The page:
The persecution of Christians all over the world is caused by the devil who stirs people against the Christian faith, Pope Francis said during a prayer service in Rome over the weekend.
On Saturday, Pope Francis voiced out his reflection on a Bible passage read during a service dedicated to Christian martyrs at the St. Bartholomew Basilica in Rome. The pontiff spoke about hatred which comes from the devil and love which stems from Jesus Christ, Crux relays.
"With his death and resurrection, [Jesus] rescued us from the power of this world, the power of the devil, and the prince of the world doesn't want this," said Pope Francis. "Because we were saved by Jesus, and the prince of the world doesn't want this, he hates us and provokes the persecution."
In addition, Pope Francis described martyrdom as a "grace from God, not courage." Just as it has been said that the country needs heroes, the Church also needs martyrs and other people who are committed to become witnesses for Christ even up to the point of death.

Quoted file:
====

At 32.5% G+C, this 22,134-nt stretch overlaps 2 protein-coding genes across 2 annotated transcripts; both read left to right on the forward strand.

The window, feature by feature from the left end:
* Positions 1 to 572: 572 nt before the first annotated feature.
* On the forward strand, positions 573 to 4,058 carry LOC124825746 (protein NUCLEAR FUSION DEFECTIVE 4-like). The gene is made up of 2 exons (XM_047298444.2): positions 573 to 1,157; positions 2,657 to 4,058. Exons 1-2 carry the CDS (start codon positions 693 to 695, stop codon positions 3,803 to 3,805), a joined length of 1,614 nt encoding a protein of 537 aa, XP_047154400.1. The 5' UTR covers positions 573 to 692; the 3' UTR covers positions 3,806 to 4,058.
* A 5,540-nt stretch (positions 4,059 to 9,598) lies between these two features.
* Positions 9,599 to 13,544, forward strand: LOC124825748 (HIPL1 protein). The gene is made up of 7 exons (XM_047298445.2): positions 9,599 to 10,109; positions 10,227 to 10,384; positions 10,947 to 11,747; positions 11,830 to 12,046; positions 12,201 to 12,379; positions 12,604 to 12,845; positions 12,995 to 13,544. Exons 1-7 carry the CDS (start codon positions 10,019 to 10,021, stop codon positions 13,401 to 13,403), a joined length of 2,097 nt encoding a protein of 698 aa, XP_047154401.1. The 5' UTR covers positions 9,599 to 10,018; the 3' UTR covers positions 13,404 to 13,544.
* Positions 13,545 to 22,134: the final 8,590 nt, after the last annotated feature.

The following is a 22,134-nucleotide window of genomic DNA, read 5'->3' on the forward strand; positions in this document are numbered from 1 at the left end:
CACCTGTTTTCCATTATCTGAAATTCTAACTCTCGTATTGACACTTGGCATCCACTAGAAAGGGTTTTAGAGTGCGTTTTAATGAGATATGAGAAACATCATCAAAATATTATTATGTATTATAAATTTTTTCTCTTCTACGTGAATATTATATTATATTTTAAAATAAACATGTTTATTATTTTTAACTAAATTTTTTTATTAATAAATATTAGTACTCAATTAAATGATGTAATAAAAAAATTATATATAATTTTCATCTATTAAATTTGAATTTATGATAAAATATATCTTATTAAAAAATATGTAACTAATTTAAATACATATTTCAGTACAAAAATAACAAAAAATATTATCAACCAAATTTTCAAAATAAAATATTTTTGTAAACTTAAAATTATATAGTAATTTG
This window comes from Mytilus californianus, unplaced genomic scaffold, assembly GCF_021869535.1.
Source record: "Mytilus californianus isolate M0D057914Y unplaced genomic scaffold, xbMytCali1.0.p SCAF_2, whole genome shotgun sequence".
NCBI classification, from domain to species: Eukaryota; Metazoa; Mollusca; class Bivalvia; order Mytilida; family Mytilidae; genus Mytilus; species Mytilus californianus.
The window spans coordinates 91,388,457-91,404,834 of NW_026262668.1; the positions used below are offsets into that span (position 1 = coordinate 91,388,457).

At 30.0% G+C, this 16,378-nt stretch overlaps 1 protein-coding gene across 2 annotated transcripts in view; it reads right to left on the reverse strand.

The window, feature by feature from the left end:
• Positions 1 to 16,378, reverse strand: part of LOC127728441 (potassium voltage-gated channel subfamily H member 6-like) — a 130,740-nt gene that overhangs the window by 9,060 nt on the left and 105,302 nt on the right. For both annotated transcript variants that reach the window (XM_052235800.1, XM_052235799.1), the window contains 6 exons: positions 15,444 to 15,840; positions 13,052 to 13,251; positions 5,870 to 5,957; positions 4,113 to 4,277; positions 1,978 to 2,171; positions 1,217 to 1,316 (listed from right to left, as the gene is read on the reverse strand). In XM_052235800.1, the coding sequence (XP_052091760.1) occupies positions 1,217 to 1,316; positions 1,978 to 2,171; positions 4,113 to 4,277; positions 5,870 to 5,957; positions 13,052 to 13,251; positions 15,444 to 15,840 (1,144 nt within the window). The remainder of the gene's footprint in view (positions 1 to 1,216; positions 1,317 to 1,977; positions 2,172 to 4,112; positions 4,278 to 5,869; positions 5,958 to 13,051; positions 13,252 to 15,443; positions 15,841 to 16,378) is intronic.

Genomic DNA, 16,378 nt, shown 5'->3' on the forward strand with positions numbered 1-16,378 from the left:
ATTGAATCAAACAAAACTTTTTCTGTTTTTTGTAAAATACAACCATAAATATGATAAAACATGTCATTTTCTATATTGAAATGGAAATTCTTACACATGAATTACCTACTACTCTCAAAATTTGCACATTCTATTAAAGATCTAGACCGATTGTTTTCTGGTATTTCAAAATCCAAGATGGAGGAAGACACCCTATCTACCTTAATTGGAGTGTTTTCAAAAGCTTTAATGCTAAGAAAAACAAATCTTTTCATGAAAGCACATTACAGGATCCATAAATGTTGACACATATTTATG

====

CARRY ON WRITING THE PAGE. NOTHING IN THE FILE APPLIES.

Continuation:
"What does the Church need today?" Pope Francis asked. "Martyrs, witnesses, this means, every-day-saints, those who lead ordinary lives, carried forward with consistency; but also those who have the courage to accept the grace of being witnesses to the end, to their death."
Moreover, the pope said the martyrs' heritage grants today's generation with the gifts of peace and unity. These Christian heroes also teach people that love can conquer violence, war, and bullying and eventually give birth to peace.
On Easter Monday, the pontiff appeared before the faithful gathered at St. Peter's Square and said a prayer for persecuted Christians all over the world. He also said believers are called to proclaim the Gospel, just as the women at the tomb were told by the angel to tell the disciples that Christ is risen, the Vatican Radio reports.
Amidst all the suffering in the world, Pope Francis said Christians are called to affirm the value of life. At the end of his address, he said the persecuted believers are called to become courageous witnesses to the message of Easter.